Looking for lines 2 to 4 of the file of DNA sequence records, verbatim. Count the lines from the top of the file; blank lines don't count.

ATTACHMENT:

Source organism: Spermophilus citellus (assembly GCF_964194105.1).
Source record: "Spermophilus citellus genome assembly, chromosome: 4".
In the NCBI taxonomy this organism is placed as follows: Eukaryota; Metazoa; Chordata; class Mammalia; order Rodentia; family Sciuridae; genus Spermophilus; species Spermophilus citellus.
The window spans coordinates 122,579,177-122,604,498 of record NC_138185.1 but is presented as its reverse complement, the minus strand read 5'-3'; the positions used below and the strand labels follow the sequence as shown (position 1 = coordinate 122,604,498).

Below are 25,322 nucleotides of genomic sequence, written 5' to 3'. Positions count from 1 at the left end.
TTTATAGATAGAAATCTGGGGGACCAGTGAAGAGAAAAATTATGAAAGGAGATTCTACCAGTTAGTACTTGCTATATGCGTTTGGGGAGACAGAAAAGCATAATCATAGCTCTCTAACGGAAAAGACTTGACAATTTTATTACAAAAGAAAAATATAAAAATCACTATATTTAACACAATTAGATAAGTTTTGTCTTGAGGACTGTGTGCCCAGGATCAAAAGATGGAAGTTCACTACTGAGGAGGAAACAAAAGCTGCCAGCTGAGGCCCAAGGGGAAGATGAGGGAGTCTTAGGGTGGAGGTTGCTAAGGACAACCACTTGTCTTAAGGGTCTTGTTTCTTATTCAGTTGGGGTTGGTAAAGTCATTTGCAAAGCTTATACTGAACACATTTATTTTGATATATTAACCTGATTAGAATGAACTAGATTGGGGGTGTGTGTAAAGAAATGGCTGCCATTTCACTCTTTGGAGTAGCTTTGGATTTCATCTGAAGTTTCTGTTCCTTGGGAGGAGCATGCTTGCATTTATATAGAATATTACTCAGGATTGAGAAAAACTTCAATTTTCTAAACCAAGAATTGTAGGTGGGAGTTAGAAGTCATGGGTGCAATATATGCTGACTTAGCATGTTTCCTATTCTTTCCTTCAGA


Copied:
Source record: "Spermophilus citellus genome assembly, chromosome: 4".
In the NCBI taxonomy this organism is placed as follows: Eukaryota; Metazoa; Chordata; class Mammalia; order Rodentia; family Sciuridae; genus Spermophilus; species Spermophilus citellus.
The window spans coordinates 122,579,177-122,604,498 of record NC_138185.1 but is presented as its reverse complement, the minus strand read 5'-3'; the positions used below and the strand labels follow the sequence as shown (position 1 = coordinate 122,604,498).